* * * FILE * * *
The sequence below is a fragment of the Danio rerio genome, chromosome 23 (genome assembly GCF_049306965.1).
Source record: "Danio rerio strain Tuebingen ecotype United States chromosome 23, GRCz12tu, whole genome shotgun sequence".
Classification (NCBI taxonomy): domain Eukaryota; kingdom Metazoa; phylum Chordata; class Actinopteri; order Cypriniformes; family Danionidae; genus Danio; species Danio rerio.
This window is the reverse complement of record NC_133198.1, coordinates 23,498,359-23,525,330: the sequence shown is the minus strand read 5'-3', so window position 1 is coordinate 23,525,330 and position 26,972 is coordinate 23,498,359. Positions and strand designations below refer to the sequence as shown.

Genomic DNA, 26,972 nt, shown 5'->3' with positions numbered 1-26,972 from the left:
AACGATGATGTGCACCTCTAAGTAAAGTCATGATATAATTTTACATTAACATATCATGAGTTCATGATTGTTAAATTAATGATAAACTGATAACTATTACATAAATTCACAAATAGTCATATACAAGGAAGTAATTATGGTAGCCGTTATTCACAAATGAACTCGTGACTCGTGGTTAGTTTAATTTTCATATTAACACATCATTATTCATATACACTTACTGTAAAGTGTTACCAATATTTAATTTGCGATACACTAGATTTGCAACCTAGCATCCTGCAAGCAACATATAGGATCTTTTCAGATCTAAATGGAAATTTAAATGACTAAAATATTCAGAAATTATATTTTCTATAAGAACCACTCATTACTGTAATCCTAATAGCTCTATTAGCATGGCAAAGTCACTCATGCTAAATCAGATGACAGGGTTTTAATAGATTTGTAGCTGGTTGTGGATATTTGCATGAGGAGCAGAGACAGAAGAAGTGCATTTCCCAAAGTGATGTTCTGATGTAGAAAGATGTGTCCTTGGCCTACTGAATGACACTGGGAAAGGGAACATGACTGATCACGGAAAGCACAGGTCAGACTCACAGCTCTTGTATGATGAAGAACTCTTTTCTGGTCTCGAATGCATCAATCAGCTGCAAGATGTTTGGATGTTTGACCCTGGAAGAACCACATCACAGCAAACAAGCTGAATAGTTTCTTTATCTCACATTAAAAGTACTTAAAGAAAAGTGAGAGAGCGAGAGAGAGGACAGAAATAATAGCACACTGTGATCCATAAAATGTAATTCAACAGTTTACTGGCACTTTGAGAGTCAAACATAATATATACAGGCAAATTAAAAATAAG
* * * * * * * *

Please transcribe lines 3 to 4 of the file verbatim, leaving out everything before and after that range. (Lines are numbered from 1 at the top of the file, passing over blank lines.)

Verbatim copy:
Classification (NCBI taxonomy): domain Eukaryota; kingdom Metazoa; phylum Chordata; class Actinopteri; order Cypriniformes; family Danionidae; genus Danio; species Danio rerio.
This window is the reverse complement of record NC_133198.1, coordinates 23,498,359-23,525,330: the sequence shown is the minus strand read 5'-3', so window position 1 is coordinate 23,525,330 and position 26,972 is coordinate 23,498,359. Positions and strand designations below refer to the sequence as shown.